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Ben Jones
Ben Jones, UK Lawyer
Category: Employment Law
Satisfied Customers: 49836
Experience:  Qualified Employment Solicitor - Please start your question with 'For Ben Jones'
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I have received a letter from a company saying I am required

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I have received a letter from a company saying I am required to ensure the appropriate steps are taken in ensuring a former employee does not break the post termination covenant of her contract. I have recently offered ( and the post has been accepted) by one of the companies member of staff, the person in question is currently working her notice. This is not world wide secrets we are talking about, I run a Beauty Salon, I am not interested in the financial position of the company, however the therapist does have a considerable client base that may or may not choose to follow her, she will not solicit these clients, however she will be making them aware that she is leaving. I want to write back and say the covenant is the two parties and I am not party to this (nor have I seen a copy of it). I would not put anyone in a position to fulfil any agreement but business is business at the end of the day.
Hello, my name is***** am a qualified solicitor and it is my pleasure to assist you with your question today. What is your specific query about this please?
Customer: replied 2 years ago.
I can see I have a response, how do I view this? I had to give my husbands email address as it said there was already an account with my email details (can't recall)????
Are you not able to see my response above? I was just asking what your specific queries about this situation are so I can direct my response better. Thank you
Customer: replied 2 years ago.
Hi Ben, no I cannot see your response, but have been able to view your note to me. Sorry my query was do I have to respond to this MD and if so do I have to undertake any agreement with her. If the contract is between the employer and employee I would have thought I cannot be involved in this. I cannot vet new clients that come to me there maybe some that have been previous been to her premises. I have spoken to my new (to be) member of staff who thinks clients will follow her, but how can it be proved she has/has not solicited them? I would not put any pressure on my new staff member to do anything that would imply she has not complied with her terms and conditions in her contract. This MD phoned me a few days ago wanting information as to when I interviewed and offered the position to the therapist. I declined this information and now she has sent this letter - which looks as though it is a standard template from the internet and would be better placed in a company that say manufactured something unique. This is now beginning to feel like bullying and I also feel concerned for my new member of staff - her soon to be - previous employer is making her almost unemployable by anyone else. Hope all this makes sense.
Thank you. Yes you are correct that the restrictions are solely between the employee and their ex employer. You are not a party to them and as such cannot be held liable for recruiting her. If they wanted to they can take direct action against her if it appears that she has breached these restrictions and it could also result in an injunction against her, which would prohibit her from doing certain things, like working for you or soliciting clients, but you cannot be held responsible for any of this. So I suggest you write to them once, advise them clearly that you are not a party to their agreement and as such have no involvement or responsibility in the circumstances and that they should not contact you again in relation to this. The contract with the restrictions was solely between this person and them and you have nothing to do with it. Remind them that it is not unlawful to employ someone who is subject to restrictions and if that happens then it is for the ex-employer to resolve this with the employee, not with their new employer. Make it clear that any future correspondence from them will be treated as harassment and will be dealt with as necessary. Hopefully this should put an end to this matter as far as you are concerned. I hope this has answered your query. I would be grateful if you could please take a second to leave a positive rating (3, 4 or 5 stars) as that is an important part of our process and recognises the time I have spent assisting you. If you need me to clarify anything before you go - please get back to me on here and I will assist further as best as I can. Thank you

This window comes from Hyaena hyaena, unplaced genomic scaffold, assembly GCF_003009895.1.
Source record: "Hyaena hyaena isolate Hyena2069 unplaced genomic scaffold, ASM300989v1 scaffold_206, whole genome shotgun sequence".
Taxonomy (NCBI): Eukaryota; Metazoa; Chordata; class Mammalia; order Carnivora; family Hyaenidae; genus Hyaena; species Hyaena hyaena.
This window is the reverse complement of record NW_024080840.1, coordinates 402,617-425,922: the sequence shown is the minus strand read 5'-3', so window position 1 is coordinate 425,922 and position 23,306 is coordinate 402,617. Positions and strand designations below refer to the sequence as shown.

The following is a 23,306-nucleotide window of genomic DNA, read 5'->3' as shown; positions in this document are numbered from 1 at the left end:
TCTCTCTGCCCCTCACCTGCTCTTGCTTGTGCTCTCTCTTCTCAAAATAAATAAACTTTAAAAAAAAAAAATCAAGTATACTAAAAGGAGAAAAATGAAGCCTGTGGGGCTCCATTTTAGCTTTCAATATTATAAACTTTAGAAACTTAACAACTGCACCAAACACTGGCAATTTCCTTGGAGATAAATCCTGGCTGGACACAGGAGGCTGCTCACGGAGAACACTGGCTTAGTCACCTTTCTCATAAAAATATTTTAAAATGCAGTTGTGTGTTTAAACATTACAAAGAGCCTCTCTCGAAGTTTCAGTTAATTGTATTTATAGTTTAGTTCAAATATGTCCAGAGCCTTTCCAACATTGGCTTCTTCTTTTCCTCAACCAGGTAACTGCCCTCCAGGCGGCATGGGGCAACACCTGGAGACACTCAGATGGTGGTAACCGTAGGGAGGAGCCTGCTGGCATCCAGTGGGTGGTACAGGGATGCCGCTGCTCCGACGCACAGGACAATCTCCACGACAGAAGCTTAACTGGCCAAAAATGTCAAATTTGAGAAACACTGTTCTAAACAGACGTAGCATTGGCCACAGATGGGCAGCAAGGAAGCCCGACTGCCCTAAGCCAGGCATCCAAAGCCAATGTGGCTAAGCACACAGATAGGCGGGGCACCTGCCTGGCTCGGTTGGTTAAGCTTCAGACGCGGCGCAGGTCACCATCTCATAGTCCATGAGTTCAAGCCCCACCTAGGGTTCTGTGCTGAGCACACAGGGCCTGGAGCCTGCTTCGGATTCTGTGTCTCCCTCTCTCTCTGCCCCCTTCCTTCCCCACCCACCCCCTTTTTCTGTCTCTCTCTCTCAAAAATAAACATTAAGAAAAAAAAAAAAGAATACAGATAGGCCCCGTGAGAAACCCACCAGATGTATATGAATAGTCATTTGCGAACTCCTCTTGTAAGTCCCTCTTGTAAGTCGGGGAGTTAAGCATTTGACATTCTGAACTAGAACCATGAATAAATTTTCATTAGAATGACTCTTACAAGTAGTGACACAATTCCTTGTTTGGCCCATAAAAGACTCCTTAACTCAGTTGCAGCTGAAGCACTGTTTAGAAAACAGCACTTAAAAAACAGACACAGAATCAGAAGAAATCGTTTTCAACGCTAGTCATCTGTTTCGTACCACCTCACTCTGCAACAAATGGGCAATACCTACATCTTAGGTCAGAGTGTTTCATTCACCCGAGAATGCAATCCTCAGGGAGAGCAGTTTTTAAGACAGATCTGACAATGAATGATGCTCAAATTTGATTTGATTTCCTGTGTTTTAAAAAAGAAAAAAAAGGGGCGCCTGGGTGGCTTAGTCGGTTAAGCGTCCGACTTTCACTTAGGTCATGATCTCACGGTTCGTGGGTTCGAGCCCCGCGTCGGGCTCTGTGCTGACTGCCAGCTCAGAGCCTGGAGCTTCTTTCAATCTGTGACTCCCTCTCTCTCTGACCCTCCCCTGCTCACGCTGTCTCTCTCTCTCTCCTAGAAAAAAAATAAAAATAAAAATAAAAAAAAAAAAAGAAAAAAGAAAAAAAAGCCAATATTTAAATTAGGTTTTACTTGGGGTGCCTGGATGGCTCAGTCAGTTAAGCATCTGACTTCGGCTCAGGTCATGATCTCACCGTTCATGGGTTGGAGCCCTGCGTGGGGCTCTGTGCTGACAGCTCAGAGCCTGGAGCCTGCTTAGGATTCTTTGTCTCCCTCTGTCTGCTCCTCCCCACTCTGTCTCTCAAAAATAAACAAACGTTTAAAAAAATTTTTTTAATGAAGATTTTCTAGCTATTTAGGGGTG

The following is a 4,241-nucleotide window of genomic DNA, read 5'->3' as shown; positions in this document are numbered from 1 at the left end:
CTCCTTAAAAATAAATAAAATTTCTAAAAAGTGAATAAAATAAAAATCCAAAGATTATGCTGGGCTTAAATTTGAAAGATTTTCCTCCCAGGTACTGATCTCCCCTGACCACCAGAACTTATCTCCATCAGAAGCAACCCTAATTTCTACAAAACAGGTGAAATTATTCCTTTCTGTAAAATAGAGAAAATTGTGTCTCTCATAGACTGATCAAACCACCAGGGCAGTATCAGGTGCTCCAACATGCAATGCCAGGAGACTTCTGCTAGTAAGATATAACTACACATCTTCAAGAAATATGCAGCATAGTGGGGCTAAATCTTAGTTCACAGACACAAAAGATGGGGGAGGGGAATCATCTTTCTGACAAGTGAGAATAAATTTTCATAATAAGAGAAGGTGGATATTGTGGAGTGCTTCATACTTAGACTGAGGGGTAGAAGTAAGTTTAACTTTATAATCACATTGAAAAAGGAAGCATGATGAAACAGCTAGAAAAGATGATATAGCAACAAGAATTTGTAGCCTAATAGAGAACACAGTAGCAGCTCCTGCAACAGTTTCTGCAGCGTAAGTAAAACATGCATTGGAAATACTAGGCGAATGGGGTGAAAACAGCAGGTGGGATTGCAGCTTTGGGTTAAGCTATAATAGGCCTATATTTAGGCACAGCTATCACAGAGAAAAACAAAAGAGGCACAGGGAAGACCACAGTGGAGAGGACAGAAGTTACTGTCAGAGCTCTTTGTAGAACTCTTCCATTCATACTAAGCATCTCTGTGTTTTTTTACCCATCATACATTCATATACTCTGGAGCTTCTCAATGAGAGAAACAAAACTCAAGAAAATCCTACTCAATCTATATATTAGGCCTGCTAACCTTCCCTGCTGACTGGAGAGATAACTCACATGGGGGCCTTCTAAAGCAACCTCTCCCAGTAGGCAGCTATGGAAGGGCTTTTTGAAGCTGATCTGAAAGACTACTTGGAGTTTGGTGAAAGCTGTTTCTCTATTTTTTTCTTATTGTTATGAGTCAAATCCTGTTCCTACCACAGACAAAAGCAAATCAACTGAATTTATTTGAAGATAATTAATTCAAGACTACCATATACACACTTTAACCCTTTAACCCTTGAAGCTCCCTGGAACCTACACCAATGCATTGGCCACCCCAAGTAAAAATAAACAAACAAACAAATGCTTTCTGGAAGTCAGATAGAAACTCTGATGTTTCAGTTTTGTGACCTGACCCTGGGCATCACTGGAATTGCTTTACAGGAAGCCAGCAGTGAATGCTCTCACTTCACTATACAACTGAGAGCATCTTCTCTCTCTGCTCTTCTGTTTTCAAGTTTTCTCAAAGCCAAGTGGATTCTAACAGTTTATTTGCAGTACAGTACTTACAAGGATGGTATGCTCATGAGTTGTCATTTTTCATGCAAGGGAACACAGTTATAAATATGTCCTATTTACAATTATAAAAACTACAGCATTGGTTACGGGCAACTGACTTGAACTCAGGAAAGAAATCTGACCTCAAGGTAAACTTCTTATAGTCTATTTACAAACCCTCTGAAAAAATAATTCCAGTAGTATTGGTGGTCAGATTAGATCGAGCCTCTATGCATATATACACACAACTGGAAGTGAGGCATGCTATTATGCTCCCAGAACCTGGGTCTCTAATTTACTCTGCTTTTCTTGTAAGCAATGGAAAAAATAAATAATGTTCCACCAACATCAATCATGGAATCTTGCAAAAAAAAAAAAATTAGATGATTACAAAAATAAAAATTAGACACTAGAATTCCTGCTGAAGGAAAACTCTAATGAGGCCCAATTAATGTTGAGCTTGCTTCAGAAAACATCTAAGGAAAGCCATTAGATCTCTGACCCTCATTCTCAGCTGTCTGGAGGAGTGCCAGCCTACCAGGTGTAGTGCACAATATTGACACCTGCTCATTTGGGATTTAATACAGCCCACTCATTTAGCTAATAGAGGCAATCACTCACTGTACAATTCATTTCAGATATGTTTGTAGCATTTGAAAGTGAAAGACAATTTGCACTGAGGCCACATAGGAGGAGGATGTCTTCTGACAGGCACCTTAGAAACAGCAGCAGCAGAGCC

Customer: replied 2 years ago.
Thank you for the guidance, feel confident to send a reply, however I will leave out the piece on future correspondence being treated as harassment (at this stage at least) as this person may look on this as a challenge. However should I have to proceed further what would be the course of action - you have said 'will be dealt with as necessary'. Just want to tidy up this loose end and know where/what to do if my letter does not have the required effect, then happy to leave feedback. Thank you
Hello, I was referring to any action you may wish to take in relation to harassment, if they continued to contact you even after you had specifically asked them not to. There are a couple of ways to deal with this - via the police or via the civil courts with a claim under the Protection from Harassment Act. Obviously they would take this matter to a whole new level but it is there as an option should you need it. Hope this clarifies?
Ben Jones and other Employment Law Specialists are ready to help you
Customer: replied 2 years ago.
OK that's great and doubt it would come to this, however its good to know what can/cannot be done. Many thanks.
You are welcome all the best